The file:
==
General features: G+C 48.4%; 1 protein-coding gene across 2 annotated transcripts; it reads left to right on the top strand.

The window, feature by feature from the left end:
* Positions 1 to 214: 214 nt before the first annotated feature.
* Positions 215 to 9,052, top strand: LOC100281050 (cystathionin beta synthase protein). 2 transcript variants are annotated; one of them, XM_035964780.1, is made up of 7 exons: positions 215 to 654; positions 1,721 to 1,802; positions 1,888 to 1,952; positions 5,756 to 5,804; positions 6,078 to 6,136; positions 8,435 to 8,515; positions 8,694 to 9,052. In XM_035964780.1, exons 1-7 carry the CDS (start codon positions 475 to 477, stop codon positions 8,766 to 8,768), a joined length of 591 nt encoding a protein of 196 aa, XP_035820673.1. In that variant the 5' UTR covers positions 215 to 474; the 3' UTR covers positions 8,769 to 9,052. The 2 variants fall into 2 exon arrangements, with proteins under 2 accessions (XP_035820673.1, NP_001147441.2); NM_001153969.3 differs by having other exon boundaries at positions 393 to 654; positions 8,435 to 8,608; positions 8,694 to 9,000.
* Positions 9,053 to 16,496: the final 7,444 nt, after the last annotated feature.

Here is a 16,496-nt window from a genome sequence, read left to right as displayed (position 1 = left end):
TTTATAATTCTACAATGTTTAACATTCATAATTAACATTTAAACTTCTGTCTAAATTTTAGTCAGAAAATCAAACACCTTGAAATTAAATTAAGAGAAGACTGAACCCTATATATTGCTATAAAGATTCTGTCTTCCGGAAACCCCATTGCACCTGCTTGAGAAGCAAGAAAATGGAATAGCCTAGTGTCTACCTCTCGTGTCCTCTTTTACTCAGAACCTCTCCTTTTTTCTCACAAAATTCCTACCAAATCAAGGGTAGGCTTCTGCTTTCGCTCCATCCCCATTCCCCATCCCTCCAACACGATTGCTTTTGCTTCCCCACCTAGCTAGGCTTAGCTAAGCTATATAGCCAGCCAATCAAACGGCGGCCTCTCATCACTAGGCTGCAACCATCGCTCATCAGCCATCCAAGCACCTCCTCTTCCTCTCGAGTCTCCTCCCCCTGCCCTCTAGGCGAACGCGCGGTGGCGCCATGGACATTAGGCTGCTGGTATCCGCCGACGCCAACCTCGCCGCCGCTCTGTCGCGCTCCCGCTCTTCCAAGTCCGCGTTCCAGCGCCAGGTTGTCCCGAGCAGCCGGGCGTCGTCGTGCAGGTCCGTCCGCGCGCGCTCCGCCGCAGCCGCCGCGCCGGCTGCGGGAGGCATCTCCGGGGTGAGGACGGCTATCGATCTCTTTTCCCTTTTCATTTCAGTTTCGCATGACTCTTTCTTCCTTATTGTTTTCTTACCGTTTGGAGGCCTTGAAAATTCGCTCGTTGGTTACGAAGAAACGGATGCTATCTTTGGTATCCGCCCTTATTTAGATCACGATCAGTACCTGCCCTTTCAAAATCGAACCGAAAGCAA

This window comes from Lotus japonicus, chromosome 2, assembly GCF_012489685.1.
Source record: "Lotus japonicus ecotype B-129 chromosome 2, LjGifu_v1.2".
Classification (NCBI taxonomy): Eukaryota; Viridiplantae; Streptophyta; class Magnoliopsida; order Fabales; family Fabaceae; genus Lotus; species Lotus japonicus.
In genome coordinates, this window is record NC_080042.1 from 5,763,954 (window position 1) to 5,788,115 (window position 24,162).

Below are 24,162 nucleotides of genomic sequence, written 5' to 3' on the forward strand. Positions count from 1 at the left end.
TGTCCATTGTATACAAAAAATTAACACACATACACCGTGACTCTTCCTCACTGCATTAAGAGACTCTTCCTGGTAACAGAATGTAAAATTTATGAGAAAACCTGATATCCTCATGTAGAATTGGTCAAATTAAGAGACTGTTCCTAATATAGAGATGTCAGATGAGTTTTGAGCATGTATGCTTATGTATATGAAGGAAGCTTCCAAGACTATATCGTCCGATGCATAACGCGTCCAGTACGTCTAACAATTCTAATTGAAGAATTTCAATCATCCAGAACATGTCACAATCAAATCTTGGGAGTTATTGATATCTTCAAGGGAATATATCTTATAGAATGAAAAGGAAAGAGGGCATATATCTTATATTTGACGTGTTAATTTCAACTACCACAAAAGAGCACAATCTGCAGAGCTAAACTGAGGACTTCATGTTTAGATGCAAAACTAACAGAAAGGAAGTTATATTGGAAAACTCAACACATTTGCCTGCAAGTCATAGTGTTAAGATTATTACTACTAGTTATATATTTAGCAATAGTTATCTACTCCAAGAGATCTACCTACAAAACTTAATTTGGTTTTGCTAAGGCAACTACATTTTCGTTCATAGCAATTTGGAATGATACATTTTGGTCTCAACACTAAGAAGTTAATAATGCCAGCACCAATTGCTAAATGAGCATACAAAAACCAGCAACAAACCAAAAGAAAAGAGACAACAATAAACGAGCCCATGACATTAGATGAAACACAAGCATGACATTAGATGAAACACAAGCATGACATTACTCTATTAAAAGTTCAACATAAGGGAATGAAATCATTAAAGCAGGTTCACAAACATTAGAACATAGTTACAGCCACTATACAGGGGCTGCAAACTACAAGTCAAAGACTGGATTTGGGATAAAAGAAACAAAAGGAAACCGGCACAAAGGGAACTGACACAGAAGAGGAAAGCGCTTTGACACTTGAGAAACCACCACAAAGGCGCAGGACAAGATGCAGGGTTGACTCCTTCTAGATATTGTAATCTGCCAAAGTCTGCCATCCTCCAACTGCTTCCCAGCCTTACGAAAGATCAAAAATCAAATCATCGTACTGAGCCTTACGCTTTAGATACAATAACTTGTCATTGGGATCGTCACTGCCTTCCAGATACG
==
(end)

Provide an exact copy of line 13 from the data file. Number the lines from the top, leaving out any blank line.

TGTCCATTGTATACAAAAAATTAACACACATACACCGTGACTCTTCCTCACTGCATTAAGAGACTCTTCCTGGTAACAGAATGTAAAATTTATGAGAAAACCTGATATCCTCATGTAGAATTGGTCAAATTAAGAGACTGTTCCTAATATAGAGATGTCAGATGAGTTTTGAGCATGTATGCTTATGTATATGAAGGAAGCTTCCAAGACTATATCGTCCGATGCATAACGCGTCCAGTACGTCTAACAATTCTAATTGAAGAATTTCAATCATCCAGAACATGTCACAATCAAATCTTGGGAGTTATTGATATCTTCAAGGGAATATATCTTATAGAATGAAAAGGAAAGAGGGCATATATCTTATATTTGACGTGTTAATTTCAACTACCACAAAAGAGCACAATCTGCAGAGCTAAACTGAGGACTTCATGTTTAGATGCAAAACTAACAGAAAGGAAGTTATATTGGAAAACTCAACACATTTGCCTGCAAGTCATAGTGTTAAGATTATTACTACTAGTTATATATTTAGCAATAGTTATCTACTCCAAGAGATCTACCTACAAAACTTAATTTGGTTTTGCTAAGGCAACTACATTTTCGTTCATAGCAATTTGGAATGATACATTTTGGTCTCAACACTAAGAAGTTAATAATGCCAGCACCAATTGCTAAATGAGCATACAAAAACCAGCAACAAACCAAAAGAAAAGAGACAACAATAAACGAGCCCATGACATTAGATGAAACACAAGCATGACATTAGATGAAACACAAGCATGACATTACTCTATTAAAAGTTCAACATAAGGGAATGAAATCATTAAAGCAGGTTCACAAACATTAGAACATAGTTACAGCCACTATACAGGGGCTGCAAACTACAAGTCAAAGACTGGATTTGGGATAAAAGAAACAAAAGGAAACCGGCACAAAGGGAACTGACACAGAAGAGGAAAGCGCTTTGACACTTGAGAAACCACCACAAAGGCGCAGGACAAGATGCAGGGTTGACTCCTTCTAGATATTGTAATCTGCCAAAGTCTGCCATCCTCCAACTGCTTCCCAGCCTTACGAAAGATCAAAAATCAAATCATCGTACTGAGCCTTACGCTTTAGATACAATAACTTGTCATTGGGATCGTCACTGCCTTCCAGATACG